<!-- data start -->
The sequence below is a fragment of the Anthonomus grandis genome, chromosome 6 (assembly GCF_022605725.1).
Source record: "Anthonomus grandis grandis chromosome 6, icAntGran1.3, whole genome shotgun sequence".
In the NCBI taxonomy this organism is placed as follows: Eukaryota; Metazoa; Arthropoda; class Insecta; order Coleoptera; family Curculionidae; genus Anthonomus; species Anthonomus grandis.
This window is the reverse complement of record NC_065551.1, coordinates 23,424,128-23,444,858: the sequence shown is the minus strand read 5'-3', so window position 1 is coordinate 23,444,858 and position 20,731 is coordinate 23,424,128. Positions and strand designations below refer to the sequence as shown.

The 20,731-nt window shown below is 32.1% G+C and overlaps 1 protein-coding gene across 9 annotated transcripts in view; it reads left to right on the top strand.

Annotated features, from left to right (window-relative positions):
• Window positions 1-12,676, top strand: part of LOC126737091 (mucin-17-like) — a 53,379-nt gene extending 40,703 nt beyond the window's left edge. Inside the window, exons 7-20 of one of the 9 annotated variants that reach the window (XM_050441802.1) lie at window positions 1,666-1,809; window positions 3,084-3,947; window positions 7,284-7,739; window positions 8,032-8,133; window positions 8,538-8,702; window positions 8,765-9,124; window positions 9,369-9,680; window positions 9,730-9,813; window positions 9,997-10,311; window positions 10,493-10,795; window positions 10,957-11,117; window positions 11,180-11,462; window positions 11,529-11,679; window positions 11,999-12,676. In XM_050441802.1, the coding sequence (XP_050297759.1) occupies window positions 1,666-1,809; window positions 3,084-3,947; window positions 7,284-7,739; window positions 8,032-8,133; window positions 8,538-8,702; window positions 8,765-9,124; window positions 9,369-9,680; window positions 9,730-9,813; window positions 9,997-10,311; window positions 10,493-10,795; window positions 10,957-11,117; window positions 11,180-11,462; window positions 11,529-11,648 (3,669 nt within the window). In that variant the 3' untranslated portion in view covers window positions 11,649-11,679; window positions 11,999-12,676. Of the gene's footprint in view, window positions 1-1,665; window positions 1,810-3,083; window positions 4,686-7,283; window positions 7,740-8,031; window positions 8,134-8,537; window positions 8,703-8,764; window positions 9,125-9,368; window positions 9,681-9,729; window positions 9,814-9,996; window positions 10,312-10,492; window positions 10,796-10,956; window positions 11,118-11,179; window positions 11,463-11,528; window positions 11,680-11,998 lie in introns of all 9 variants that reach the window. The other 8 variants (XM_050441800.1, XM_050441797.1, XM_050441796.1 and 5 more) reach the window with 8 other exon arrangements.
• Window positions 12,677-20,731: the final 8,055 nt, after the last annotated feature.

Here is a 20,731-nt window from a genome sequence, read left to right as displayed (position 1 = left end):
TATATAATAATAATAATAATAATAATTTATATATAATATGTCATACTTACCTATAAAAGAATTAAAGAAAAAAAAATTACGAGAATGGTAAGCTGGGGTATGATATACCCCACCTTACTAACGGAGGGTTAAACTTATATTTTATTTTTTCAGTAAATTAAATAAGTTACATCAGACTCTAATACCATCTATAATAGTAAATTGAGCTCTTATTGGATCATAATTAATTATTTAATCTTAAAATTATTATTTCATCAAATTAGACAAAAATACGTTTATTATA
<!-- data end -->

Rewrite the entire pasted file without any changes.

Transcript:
The sequence below is a fragment of the Anthonomus grandis genome, chromosome 6 (assembly GCF_022605725.1).
Source record: "Anthonomus grandis grandis chromosome 6, icAntGran1.3, whole genome shotgun sequence".
In the NCBI taxonomy this organism is placed as follows: Eukaryota; Metazoa; Arthropoda; class Insecta; order Coleoptera; family Curculionidae; genus Anthonomus; species Anthonomus grandis.
This window is the reverse complement of record NC_065551.1, coordinates 23,424,128-23,444,858: the sequence shown is the minus strand read 5'-3', so window position 1 is coordinate 23,444,858 and position 20,731 is coordinate 23,424,128. Positions and strand designations below refer to the sequence as shown.

The 20,731-nt window shown below is 32.1% G+C and overlaps 1 protein-coding gene across 9 annotated transcripts in view; it reads left to right on the top strand.

Annotated features, from left to right (window-relative positions):
• Window positions 1-12,676, top strand: part of LOC126737091 (mucin-17-like) — a 53,379-nt gene extending 40,703 nt beyond the window's left edge. Inside the window, exons 7-20 of one of the 9 annotated variants that reach the window (XM_050441802.1) lie at window positions 1,666-1,809; window positions 3,084-3,947; window positions 7,284-7,739; window positions 8,032-8,133; window positions 8,538-8,702; window positions 8,765-9,124; window positions 9,369-9,680; window positions 9,730-9,813; window positions 9,997-10,311; window positions 10,493-10,795; window positions 10,957-11,117; window positions 11,180-11,462; window positions 11,529-11,679; window positions 11,999-12,676. In XM_050441802.1, the coding sequence (XP_050297759.1) occupies window positions 1,666-1,809; window positions 3,084-3,947; window positions 7,284-7,739; window positions 8,032-8,133; window positions 8,538-8,702; window positions 8,765-9,124; window positions 9,369-9,680; window positions 9,730-9,813; window positions 9,997-10,311; window positions 10,493-10,795; window positions 10,957-11,117; window positions 11,180-11,462; window positions 11,529-11,648 (3,669 nt within the window). In that variant the 3' untranslated portion in view covers window positions 11,649-11,679; window positions 11,999-12,676. Of the gene's footprint in view, window positions 1-1,665; window positions 1,810-3,083; window positions 4,686-7,283; window positions 7,740-8,031; window positions 8,134-8,537; window positions 8,703-8,764; window positions 9,125-9,368; window positions 9,681-9,729; window positions 9,814-9,996; window positions 10,312-10,492; window positions 10,796-10,956; window positions 11,118-11,179; window positions 11,463-11,528; window positions 11,680-11,998 lie in introns of all 9 variants that reach the window. The other 8 variants (XM_050441800.1, XM_050441797.1, XM_050441796.1 and 5 more) reach the window with 8 other exon arrangements.
• Window positions 12,677-20,731: the final 8,055 nt, after the last annotated feature.

Here is a 20,731-nt window from a genome sequence, read left to right as displayed (position 1 = left end):
TATATAATAATAATAATAATAATAATTTATATATAATATGTCATACTTACCTATAAAAGAATTAAAGAAAAAAAAATTACGAGAATGGTAAGCTGGGGTATGATATACCCCACCTTACTAACGGAGGGTTAAACTTATATTTTATTTTTTCAGTAAATTAAATAAGTTACATCAGACTCTAATACCATCTATAATAGTAAATTGAGCTCTTATTGGATCATAATTAATTATTTAATCTTAAAATTATTATTTCATCAAATTAGACAAAAATACGTTTATTATA